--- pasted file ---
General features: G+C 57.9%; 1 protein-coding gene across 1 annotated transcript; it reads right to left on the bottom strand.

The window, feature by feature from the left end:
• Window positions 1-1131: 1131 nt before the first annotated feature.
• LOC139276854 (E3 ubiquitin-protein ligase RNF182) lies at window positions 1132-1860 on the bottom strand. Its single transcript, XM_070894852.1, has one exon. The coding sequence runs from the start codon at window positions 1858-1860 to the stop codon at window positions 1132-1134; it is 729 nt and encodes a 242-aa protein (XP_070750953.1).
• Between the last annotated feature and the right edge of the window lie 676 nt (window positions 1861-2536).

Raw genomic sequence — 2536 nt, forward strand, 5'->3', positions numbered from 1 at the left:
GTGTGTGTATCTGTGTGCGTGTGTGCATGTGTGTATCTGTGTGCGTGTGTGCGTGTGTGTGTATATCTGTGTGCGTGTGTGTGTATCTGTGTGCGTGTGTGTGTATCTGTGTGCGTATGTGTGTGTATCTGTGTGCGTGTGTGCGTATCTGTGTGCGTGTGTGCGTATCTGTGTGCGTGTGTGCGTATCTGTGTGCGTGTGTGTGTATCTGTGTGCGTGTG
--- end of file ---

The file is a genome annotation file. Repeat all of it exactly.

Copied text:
General features: G+C 57.9%; 1 protein-coding gene across 1 annotated transcript; it reads right to left on the bottom strand.

The window, feature by feature from the left end:
• Window positions 1-1131: 1131 nt before the first annotated feature.
• LOC139276854 (E3 ubiquitin-protein ligase RNF182) lies at window positions 1132-1860 on the bottom strand. Its single transcript, XM_070894852.1, has one exon. The coding sequence runs from the start codon at window positions 1858-1860 to the stop codon at window positions 1132-1134; it is 729 nt and encodes a 242-aa protein (XP_070750953.1).
• Between the last annotated feature and the right edge of the window lie 676 nt (window positions 1861-2536).

Raw genomic sequence — 2536 nt, forward strand, 5'->3', positions numbered from 1 at the left:
GTGTGTGTATCTGTGTGCGTGTGTGCATGTGTGTATCTGTGTGCGTGTGTGCGTGTGTGTGTATATCTGTGTGCGTGTGTGTGTATCTGTGTGCGTGTGTGTGTATCTGTGTGCGTATGTGTGTGTATCTGTGTGCGTGTGTGCGTATCTGTGTGCGTGTGTGCGTATCTGTGTGCGTGTGTGCGTATCTGTGTGCGTGTGTGTGTATCTGTGTGCGTGTG